When you appoint people to work in your organisation or your team, do you choose the best – the smartest, most qualified, most experienced person for the job? Of course you do, because that’s what will make your team shine and give your company that all-important edge.

Why, then, do some leaders still feel the need to lead from the top down?

Today, the top-down approach, where senior leadership makes all the decisions and the rest is purely there to execute, is a relic of the past. We, as leaders, employ incredibly smart people – and we do that very intentionally. To not involve them in decision-making is not only counterproductive but an incredible waste of intentional investment.

But how do you create a culture of open collaboration? At e4, we’ve made it our mission, and have garnered these insights along the way.

Actively listen

    The first step in creating collaboration is to ensure buy-in from key stakeholders. This may not always mean unilateral alignment and agreement, but considering and debating the different views of the skilled experts you have employed is crucial. When all stakeholders have been heard and understand why a decision has been made, it’s easier to ensure commitment to the cause, which in turn drives accountability.

    This empowers the workforce, giving people the authority to make decisions because they’ve bought into a common objective and know their views and input are valued. This alignment means everyone works towards a common goal, understands the role they play, and will be intentional in executing that vision.

    Be open and honest

      Leaders aren’t perfect, and your willingness to be transparent shows people they’re not alone in their struggles. Being vulnerable and having personal conversations not only creates a culture of empathy, but it means people are more open to asking for, seeking and sharing advice, driving collaboration.

      When people feel valued, they want to work. This drives accountability across an entire organisation.

      It all starts with mutual respect, where people know they are valued and feel comfortable having robust conversations. Be honest about who you are as a leader, be as transparent as possible, and ask for advice when needed. You’ll soon find this becomes a two-way street.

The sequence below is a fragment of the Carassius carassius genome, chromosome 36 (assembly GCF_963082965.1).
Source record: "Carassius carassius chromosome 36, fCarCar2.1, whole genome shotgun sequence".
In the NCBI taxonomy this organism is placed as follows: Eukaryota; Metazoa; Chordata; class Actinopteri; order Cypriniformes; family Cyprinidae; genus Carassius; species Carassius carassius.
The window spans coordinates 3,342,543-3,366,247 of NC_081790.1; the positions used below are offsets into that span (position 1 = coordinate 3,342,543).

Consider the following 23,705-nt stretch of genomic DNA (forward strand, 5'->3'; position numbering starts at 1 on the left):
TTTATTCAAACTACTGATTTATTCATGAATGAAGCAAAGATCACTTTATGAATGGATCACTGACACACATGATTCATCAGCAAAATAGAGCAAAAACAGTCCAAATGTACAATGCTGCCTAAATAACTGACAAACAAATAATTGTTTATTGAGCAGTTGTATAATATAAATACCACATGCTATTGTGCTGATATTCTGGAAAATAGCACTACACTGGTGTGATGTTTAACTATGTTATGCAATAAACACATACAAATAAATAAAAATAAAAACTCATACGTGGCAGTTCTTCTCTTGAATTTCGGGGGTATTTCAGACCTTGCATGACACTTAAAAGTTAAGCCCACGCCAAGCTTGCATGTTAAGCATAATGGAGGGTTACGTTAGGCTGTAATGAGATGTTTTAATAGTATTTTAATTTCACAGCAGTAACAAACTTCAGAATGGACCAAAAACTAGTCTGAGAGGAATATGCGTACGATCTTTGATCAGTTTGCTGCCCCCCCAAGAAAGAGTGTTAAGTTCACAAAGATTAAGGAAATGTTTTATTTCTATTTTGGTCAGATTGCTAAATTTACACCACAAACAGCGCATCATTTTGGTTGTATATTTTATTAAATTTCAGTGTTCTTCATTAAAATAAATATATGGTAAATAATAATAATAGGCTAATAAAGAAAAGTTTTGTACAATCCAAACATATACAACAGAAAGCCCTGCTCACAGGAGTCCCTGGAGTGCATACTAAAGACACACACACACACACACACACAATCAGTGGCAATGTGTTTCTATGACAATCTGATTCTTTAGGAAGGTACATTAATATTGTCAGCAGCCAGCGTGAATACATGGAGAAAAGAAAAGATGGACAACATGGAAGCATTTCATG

Up your EQ

        Flexible working is here to stay and has added a new dimension to team management. Organisations continue to mature in their approach to this, as it takes a different set of skills to be effective in this new hybrid environment.

        Your ability to influence and ensure you’re getting the best out of your people becomes more critical when teams work remotely, as does your adeptness at picking up signals of stress or burnout. Leaders today need to use their EQ and intuition as much as their other skills, so consider upskilling leaders in these ‘softer’ skills. People matter, they are the lifeblood of your entire ecosystem.

        Don’t neglect check-ins

          The last thing you want as a leader is for mistakes to get covered up because people are afraid to admit to their faults – you want to be able to fix problems as quickly as possible.

          But how do you ensure people are willing to admit to blunders? Organisational culture and the points above play a big role, but we’ve also found that setting milestones and having regular check-ins means any slip-ups can be attended to quickly. Then, we roll up our sleeves and solve the problem together.

          Ensure that these milestone monitoring systems are in place, and never blame someone for a slip-up – offer support to help them fix it but ensure that no mistake is repeated.

          As within, so without

            Collaboration is not only something that needs to happen inside an organisation but with its clients as well. You need to understand the business/clients’ challenges and solve them with a war room-type approach where all role players get together and give their input.

            This is critical at the beginning of any initiative to ensure everyone is aiming in the same direction. Still, there also needs to be continual engagement until the point of delivery. Don’t, EVER, work in a silo. Should your client’s needs change, you must be agile and nimble enough internally to realign to these new needs – truly putting that culture of collaboration to the test.

            Every leader today knows the importance of employing the best people for the job, and these strategies will help ensure you get the best out of those people. Collaboration is not just a corporate buzzword, it’s an essential leadership strategy to ensure your company – and its people – can thrive.

            By Grant Phillips, Group CEO of the e4 Group

            Musa Suleiman
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